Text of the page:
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Department of Information Studies


#libday8 – Wednesday

By Ellen Allardice, on 1 February 2012

This blog entry is part of a series of posts by DIS students for the Library Day in the Life Project.

I’m a third year modular student on the MA Library and Information Studies course at UCL. This year I am working on my dissertation, having completed the taught part of the course over the past two years.  For the dissertation, I have chosen a topic area that I found particularly interesting – Bibliography.  My choice of the Historical Bibliography module as an option was unexpected, as I had intended to focus on IT related topics.  However a visit to the National Art Library at the V&A (recommended by a librarian at work) inspired me to change at the start of my second year.    I remember being enthralled by the display of the early manuscripts and various editions of Bleak House by Charles Dickens.

For my dissertation, I am exploring the history and development of bibliography as a field of study, and will be looking at its major achievements, for example the Incunabula Short Title Catalogue (ISTC).  Also, I want to investigate if and how the discipline has influenced contemporary digital age projects, to see if bibliography is still relevant today.  This involves a lot of reading!


I start the morning by listening to a podcast of  ‘The Scientific Method’, a programme in the In Our Time series broadcasted on Radio 4 last Thursday (recommended by Lyn Robinson from City University via twitter).  This interested me as it was in the early 20th century that bibliography was first promoted as a distinct scholarly field focusing on a rigorous, scientific approach.   I found the broadcast useful as it was apparent that there are parallels between the evolution of ‘the scientific method’ and changes to approaches in bibliography.  When this has finished, I continue reading up on the history of bibliography until it is time for lunch and then work.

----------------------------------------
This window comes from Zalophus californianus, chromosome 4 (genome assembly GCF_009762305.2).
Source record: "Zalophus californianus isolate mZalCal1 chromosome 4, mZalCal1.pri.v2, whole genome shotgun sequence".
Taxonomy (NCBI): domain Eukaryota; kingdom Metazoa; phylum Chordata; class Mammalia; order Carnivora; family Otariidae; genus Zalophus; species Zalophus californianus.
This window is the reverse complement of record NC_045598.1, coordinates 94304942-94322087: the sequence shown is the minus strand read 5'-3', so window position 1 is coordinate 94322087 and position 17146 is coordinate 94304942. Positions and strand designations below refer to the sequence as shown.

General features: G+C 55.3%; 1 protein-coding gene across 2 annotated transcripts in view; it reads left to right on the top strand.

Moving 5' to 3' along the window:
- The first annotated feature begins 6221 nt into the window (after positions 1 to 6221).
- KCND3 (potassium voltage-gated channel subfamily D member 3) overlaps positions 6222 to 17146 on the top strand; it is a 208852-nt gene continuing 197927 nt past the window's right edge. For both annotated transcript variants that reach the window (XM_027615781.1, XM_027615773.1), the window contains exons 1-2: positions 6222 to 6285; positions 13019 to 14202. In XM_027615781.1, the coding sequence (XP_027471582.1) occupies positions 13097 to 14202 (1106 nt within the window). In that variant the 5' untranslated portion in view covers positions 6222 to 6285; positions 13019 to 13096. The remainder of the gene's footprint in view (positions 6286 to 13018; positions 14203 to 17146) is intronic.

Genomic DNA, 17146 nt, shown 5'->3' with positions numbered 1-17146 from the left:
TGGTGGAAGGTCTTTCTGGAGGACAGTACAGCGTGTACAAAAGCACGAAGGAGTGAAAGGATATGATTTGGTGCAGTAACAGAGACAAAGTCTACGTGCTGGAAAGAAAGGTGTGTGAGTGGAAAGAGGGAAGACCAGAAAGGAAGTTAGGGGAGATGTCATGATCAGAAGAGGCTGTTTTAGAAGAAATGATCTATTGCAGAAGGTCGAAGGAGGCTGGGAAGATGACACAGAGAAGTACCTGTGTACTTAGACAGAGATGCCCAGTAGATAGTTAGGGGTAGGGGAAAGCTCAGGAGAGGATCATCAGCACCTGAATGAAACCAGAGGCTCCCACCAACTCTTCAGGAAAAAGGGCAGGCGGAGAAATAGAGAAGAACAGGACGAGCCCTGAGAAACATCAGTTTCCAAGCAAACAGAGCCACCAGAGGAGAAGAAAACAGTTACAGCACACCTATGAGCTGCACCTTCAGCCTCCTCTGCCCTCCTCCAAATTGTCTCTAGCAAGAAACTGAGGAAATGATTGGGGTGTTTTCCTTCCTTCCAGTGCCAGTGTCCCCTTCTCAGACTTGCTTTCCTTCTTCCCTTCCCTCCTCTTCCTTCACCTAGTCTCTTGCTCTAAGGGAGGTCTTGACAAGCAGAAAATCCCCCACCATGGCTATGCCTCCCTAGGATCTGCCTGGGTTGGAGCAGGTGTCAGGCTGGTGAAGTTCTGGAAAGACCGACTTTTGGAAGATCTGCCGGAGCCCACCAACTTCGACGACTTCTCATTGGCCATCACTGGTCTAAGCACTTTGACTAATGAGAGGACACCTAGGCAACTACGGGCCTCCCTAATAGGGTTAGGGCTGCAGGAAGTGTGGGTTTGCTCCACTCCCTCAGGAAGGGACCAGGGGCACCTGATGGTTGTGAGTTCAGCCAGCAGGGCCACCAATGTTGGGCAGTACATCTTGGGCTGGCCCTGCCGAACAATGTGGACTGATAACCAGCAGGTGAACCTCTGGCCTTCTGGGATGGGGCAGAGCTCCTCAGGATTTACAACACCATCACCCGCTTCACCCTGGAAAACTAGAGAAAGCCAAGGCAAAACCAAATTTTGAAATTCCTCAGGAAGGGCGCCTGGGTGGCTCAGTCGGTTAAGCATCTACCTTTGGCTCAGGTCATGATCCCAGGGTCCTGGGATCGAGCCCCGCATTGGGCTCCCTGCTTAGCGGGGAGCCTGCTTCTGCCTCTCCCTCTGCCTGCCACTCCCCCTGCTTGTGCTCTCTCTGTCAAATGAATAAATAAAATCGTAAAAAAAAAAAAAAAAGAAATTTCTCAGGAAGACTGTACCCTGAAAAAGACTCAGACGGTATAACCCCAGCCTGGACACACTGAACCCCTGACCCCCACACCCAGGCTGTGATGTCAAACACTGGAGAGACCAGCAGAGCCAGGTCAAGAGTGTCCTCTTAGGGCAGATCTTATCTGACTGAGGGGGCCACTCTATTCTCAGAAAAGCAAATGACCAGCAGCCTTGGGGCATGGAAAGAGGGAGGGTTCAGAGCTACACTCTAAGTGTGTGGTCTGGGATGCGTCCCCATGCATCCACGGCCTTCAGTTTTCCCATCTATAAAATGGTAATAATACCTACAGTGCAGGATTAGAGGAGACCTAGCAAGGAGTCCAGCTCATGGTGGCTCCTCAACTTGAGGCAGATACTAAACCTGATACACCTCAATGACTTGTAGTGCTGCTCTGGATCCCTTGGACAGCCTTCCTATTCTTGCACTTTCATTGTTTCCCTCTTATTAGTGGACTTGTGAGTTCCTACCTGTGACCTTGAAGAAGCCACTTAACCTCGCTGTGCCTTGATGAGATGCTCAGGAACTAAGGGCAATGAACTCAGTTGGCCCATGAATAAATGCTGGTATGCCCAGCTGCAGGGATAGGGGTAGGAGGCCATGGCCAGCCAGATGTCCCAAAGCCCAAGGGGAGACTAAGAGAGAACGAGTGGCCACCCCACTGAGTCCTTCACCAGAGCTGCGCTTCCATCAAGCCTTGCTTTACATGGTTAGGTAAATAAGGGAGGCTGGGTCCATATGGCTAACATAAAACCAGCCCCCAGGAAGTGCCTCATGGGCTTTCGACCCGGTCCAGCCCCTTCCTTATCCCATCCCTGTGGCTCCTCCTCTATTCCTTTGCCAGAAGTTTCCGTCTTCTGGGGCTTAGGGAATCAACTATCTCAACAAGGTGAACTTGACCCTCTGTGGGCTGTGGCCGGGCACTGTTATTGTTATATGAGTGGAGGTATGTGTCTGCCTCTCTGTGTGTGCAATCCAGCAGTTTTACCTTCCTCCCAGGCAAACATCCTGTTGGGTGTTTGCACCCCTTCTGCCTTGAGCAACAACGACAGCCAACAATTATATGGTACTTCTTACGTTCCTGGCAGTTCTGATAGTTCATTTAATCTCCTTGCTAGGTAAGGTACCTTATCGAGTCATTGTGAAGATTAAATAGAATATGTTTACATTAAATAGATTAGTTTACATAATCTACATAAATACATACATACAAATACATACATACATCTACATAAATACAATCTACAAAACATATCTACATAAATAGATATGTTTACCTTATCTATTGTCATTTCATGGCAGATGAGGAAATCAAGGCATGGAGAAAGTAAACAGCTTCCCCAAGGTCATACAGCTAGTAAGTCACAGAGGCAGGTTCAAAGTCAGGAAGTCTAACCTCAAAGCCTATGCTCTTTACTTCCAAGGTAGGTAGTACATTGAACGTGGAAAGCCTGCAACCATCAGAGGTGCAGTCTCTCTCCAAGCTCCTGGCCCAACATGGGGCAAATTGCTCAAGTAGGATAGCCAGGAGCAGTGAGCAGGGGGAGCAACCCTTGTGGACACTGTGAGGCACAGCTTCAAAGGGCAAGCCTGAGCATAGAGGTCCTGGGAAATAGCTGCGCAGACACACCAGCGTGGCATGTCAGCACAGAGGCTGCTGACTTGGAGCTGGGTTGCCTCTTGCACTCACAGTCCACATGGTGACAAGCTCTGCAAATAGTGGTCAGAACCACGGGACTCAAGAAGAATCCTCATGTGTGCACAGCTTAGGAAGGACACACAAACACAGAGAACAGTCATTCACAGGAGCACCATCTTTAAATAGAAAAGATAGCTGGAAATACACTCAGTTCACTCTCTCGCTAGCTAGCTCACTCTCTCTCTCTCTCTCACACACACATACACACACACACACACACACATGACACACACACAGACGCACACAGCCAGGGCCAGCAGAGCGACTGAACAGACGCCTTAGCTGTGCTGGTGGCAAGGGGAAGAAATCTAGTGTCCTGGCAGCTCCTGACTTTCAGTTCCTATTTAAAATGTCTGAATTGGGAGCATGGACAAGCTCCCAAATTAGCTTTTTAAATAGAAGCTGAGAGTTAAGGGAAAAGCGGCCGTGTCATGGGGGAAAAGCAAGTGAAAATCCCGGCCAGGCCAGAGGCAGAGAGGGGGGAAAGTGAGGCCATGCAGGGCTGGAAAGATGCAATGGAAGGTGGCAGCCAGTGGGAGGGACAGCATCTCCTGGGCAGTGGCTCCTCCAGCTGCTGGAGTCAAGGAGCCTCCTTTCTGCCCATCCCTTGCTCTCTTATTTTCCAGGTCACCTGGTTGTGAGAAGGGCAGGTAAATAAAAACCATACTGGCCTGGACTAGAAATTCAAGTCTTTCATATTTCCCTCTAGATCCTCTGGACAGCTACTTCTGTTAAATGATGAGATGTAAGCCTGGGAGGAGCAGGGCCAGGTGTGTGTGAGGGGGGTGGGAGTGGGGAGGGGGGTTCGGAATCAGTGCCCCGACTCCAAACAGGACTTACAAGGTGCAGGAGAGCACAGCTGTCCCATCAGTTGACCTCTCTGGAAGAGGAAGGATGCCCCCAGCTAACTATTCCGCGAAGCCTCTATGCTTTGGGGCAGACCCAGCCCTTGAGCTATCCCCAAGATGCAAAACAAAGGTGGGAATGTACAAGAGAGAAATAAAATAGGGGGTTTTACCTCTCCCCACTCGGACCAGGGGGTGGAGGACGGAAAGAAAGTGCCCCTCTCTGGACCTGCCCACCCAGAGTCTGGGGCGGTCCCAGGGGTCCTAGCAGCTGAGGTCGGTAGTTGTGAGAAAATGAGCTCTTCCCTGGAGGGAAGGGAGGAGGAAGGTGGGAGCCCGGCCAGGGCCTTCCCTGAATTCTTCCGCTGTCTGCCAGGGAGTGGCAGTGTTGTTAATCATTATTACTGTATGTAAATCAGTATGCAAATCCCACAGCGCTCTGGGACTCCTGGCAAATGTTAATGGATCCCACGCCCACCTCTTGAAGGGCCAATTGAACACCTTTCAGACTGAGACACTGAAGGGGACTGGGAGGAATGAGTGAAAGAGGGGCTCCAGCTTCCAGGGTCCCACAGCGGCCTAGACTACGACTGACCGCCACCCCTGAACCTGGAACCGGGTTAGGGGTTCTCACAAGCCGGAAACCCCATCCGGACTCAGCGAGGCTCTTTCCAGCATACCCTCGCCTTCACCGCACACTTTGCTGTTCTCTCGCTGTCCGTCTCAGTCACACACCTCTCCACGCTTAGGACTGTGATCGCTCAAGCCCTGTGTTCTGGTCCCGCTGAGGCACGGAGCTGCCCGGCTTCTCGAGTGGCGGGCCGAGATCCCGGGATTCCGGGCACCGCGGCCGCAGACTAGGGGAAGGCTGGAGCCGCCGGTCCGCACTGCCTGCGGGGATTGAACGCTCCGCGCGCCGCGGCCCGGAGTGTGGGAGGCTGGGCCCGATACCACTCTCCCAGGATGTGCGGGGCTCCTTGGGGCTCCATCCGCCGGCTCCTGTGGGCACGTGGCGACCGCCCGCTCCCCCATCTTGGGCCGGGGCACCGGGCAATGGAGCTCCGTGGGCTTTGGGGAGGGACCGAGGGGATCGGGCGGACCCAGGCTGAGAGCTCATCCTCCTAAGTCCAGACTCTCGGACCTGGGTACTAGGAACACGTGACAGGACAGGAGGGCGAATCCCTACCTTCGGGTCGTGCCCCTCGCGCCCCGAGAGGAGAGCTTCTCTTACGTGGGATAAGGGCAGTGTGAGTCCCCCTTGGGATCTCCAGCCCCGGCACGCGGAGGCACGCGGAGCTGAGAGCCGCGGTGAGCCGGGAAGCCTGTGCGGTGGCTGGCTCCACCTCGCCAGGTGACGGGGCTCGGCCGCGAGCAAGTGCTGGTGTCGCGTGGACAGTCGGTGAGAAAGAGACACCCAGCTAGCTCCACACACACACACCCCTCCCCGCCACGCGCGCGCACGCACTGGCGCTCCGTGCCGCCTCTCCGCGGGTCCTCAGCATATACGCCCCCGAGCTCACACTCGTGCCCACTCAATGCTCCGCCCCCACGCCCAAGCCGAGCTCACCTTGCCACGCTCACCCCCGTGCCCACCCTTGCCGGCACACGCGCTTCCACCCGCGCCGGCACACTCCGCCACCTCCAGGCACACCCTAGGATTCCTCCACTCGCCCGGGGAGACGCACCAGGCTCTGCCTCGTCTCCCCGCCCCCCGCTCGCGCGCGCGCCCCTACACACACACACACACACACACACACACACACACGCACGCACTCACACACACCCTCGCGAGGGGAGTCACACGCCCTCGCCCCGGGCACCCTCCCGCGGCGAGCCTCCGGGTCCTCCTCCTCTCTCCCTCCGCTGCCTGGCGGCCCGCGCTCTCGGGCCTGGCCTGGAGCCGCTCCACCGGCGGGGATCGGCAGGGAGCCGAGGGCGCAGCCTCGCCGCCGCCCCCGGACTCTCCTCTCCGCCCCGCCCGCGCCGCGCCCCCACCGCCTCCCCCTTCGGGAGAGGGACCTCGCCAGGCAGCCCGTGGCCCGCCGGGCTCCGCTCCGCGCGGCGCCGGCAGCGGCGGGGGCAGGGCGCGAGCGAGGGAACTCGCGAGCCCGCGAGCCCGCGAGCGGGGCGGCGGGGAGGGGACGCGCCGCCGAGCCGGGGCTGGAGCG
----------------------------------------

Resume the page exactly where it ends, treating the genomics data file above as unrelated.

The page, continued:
I work part-time for Hertfordshire Public Library Service, and today is my late shift at Hatfield library.  On Wednesday, we hold a Story and Rhyme Session for the under-fives, so the early afternoon is always very busy but rewarding!  Today I also spend time with a colleague that I am supervising for the Frontline online course by Opening the Book Ltd.  The course is designed to “embed the reader-centred approach in the everyday thinking of staff who work directly with books and readers in public libraries”. Today we discuss how best to recommend and promote books that we do not like reading ourselves!

Library [School] Day in the Life

By Anne Welsh, on 29 January 2012

This week is the eighth round of Library Day in the Life, a blogging and microblogging communal diary initiative started in July 2008 by Bobbi Newman.

As it says on the project wiki, “It’s a great way for students who are interested in the library profession to see what we really do.” I thought that prospective librarians might be just as interested to see what happens at library school, and, now that our student blog is fully operational, several of this year’s cohort have agreed to blog some of their activities here.

Look out for posts this week from Ellen Allardice, James Curtis, Karina de la Garza Gil, Annie Johnson, William Earp and Jennifer Yellin.

If you want an idea of the sort of things they might have to say, take a look at Helen Doyle’s ‘My Week’ column in Library & Information Update, February 2011 (close-up of cutting here) and Sarah Maule’s blogging for libday6 (week commencing 24 January 2011). Sarah also blogged libday7 in July 2011, when she was completing her MA LIS dissertation and working full time.



Image: UCL Portico on graduation day 2011.